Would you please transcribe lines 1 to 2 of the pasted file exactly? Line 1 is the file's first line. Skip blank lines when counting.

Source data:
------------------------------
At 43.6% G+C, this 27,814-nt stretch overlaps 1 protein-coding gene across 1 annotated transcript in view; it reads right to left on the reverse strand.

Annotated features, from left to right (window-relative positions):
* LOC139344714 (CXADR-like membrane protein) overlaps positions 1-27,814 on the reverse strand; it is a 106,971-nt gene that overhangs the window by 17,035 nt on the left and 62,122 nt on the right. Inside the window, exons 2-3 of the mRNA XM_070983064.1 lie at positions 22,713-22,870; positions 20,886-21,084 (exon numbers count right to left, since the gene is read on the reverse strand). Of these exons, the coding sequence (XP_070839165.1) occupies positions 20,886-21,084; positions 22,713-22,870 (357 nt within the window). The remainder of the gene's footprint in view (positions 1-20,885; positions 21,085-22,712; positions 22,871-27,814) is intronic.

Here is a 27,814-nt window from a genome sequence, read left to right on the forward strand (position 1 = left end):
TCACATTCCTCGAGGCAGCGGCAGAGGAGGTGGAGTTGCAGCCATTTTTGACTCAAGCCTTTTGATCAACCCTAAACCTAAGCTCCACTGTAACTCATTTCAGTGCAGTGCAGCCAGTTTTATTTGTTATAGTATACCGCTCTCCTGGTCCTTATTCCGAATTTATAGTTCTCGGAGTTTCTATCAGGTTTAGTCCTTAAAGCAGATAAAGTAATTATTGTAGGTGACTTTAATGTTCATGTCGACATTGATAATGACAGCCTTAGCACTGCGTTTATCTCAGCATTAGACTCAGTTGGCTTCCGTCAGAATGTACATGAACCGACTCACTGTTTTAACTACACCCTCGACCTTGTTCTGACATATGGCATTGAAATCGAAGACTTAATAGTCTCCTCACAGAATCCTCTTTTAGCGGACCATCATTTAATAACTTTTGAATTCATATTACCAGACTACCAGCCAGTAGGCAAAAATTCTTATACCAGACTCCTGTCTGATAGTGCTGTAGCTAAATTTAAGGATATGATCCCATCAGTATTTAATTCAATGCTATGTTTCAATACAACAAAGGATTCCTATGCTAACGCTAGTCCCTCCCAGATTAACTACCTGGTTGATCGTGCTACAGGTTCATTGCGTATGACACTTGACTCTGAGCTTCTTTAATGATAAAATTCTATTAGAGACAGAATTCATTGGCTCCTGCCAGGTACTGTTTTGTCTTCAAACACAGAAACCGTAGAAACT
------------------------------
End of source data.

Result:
At 43.6% G+C, this 27,814-nt stretch overlaps 1 protein-coding gene across 1 annotated transcript in view; it reads right to left on the reverse strand.

Annotated features, from left to right (window-relative positions):